1. Treatment

Psychiatry and Medications

Far and away the most important topics for people with bipolar disorder are diagnosis (by a qualified psychiatrist), and the prescription of medications, particularly the anti-psychotics.

Medications are complicated. They do not work the same way for all people. They also have negative side effects. It’s best to cooperate with your psychiatrist, as it may take awhile for the correct combination and dosages to be sorted out. Furthermore, bipolar is, by definition, a changing condition, so if you stay in regular contact with your psychiatrist, he or she will be able to help you monitor your medications, dosages, and side effects.

Psychologists and Counselors

Counselors can be as varied as their patients. If you are able to afford counseling, make sure that your counselor and their methods are a good match with your personality.

Some counselors follow more traditional methods, such as discussing your past with you, teaching you how to breathe properly, ensuring that your sleep and diet habits are ideal, and exploring mindfulness techniques and acceptance.

Other counselors will focus more on Cognitive Behavioral Therapy.

Some counselors will integrate your faith and values with their therapy, whether they be Christian values or Eastern/Buddhist ideas.

Group Therapy

Group therapy may or may not be suitable for you.

Group therapy focuses on educating individuals on techniques such as rational thinking and mindfulness, but these concepts are explored in the context of group activities and conversations. You will likely be expected to share with the group, and to offer feedback to other group members.

Diet and Lifestyle

Sleep, schedule, excercise and nutrition (including vitamins and minerals) are important for all people, but perhaps most important for people suffering with bipolar disorder.

Ironically, these are things that you are probably already neglecting because of your bipolar disorder.

[More coming soon!]

The Psyc Ward

[coming soon!]

CBT

[coming soon!]

Alternative Therapy

EMDR, etc.

[coming soon!]

 

2. Practical Living

Career/Occupation

Number of hours per week, flexibility, disability, situations requiring assistance or accountability, etc.

[coming soon!]

Distractions

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Motivation

Bipolar depression causes a debilitating lack of motivation. Sometimes, you may not feel motivated to get out of bed, to empty the dishwasher, or to go to the mailbox.

[More coming soon!]

 

3. Self-Management

Faith

Strong faith can bring purpose and meaning to every circumstance and event in our lives, whether negative or positive. For example, as a philosopher, you might come to the realization that all your labors are meaningless, because you are going to die and someone else is going to profit from your labors. (See the book of Ecclesiastes and a commentary on chapter 2.)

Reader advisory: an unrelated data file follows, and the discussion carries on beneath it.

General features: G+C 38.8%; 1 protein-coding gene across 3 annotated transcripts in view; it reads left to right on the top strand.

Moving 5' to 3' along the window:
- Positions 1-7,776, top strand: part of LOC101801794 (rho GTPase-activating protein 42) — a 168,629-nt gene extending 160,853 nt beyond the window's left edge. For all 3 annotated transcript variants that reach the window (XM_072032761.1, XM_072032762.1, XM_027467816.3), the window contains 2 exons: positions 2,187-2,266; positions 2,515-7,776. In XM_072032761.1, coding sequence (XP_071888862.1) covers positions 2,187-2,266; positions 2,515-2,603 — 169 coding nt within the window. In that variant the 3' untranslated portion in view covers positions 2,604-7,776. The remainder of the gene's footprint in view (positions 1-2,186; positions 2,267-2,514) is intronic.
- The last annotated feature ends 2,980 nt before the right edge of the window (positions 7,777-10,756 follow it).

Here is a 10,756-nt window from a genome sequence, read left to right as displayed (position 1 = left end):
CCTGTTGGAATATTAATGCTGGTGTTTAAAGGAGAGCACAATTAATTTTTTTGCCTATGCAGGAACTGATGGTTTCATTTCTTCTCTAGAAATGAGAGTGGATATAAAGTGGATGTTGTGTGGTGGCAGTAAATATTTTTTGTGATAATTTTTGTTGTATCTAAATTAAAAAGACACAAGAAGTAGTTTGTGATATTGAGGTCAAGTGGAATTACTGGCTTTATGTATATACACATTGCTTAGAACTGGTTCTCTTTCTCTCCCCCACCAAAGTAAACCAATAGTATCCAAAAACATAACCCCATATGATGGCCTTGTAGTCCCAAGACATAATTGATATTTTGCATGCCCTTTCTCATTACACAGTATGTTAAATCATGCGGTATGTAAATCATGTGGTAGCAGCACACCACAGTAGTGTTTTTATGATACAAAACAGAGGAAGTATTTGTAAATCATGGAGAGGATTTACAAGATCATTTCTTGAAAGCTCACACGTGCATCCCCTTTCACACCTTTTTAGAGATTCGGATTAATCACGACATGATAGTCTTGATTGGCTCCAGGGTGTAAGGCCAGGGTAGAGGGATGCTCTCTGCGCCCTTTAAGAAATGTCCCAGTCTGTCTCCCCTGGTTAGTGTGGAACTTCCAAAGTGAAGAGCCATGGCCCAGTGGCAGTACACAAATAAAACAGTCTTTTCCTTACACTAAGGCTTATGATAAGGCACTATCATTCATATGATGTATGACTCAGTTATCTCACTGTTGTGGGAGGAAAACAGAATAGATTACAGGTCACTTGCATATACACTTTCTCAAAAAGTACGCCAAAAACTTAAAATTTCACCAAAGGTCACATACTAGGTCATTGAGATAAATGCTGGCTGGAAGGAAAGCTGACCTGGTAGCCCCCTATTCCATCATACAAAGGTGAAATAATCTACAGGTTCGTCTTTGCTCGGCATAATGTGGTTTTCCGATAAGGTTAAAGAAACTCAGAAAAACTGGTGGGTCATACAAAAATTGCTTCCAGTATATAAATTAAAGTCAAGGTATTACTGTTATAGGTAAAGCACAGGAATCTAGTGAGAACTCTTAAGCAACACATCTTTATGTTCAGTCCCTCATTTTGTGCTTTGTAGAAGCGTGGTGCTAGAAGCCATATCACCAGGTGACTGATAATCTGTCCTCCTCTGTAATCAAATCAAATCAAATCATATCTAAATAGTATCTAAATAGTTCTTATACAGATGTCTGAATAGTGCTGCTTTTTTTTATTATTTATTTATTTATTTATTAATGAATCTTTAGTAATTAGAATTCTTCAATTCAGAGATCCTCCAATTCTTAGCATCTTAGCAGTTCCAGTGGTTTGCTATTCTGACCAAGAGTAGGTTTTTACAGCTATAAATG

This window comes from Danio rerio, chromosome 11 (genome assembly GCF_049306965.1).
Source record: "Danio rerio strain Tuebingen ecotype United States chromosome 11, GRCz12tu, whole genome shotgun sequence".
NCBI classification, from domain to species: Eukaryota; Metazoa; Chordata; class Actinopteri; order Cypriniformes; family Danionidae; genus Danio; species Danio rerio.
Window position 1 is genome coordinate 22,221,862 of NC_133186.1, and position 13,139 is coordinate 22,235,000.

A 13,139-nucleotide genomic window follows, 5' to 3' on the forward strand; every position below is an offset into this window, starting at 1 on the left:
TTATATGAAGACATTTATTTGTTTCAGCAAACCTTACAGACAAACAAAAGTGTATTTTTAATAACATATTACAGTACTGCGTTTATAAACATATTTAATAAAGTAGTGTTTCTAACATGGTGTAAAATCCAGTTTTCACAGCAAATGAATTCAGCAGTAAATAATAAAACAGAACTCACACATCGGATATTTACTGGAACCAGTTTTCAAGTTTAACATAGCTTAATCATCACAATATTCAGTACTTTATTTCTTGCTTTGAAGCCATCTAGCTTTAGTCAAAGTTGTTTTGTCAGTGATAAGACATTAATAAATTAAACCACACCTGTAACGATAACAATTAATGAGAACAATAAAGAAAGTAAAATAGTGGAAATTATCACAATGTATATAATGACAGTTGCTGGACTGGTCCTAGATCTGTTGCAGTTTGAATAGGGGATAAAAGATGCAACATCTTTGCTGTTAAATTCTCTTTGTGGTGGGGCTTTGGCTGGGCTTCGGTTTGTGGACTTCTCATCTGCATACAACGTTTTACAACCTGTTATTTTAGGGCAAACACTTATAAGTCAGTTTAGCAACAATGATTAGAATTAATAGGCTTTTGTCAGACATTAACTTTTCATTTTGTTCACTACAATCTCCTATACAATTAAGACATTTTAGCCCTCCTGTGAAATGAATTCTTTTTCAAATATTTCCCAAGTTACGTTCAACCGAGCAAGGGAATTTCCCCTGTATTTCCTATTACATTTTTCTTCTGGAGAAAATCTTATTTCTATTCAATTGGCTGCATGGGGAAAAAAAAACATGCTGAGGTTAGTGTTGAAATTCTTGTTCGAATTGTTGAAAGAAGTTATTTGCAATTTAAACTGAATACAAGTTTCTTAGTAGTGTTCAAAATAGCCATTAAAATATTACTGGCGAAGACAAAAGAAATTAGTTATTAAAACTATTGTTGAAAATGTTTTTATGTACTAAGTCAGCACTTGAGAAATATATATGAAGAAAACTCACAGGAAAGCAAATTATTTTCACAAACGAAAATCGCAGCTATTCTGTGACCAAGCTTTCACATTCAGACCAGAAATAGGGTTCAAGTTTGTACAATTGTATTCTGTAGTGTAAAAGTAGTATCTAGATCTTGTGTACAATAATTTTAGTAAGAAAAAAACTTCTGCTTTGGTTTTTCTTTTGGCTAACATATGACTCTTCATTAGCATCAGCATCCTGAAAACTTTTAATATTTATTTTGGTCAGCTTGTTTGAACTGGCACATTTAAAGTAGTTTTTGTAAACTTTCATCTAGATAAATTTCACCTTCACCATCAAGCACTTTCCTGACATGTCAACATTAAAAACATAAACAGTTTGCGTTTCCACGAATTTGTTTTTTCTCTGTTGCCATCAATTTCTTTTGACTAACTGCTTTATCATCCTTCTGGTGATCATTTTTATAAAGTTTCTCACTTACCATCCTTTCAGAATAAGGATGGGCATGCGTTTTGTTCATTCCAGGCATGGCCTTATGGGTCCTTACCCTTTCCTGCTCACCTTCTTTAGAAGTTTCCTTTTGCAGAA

[More coming soon!]

Community

Strong relationships with a handful of family and friends will provide for your human need for community, and it will also provide you with a support network–a group of people who understand your circumstances, are able to notice symptoms, and are able to hold you accountable.

Be careful about who you disclose your illness with. Some people will gossip; others will never understand; and some will be triggered by a jealousy over your illness and a need to “out-sick” you. Remember that you aren’t the only person with problems. Your disclosure could expose a harmful weakness in another.

Caring for social pets can also be helpful.

[More coming soon!]

Harm Reduction

Innocuous versus harmful behaviors, etc.

[coming soon!]

Non-Conventional Treatment

Random herbs, meditation, yoga, acupuncture, etc.

[coming soon!]

 

Self-Medication

Alcohol

My psychiatrist said that (I think) 2/3 of people with bipolar disorder abuse alcohol in an ironic attempt to self-medicate. The problem with alcohol is that it works, for the moment, but it adds to the manic “lack of judgment” problem and in the long-term it exacerbates your symptoms, especially depression and anxiety.

Whereas marijuana acts on the endocannabinoid system of our brain, and anti-psychotics act on the dopamine pathways, alcohol affects every neuron in our brain (see the GABA neurotransmitter).

Marijuana / Medical Cannabis

When used in a healthy manner (for example, when baked and vaped instead of sucking the carcinogenic ashes of a joints or shatter) under a doctor’s supervision, cannabis may benefit adults with Bipolar Disorder in tremendous ways, improving their mood while increasing their judgment. *Caution: A lot of research shows the potential for serious brain damage in people who use cannabis in any form under age 25.

Nicotine

[More coming soon!]

 

4. Comorbidity

OCD

[coming soon!]

DID/PTSD

[coming soon!]

BPD/EUPD

[coming soon!]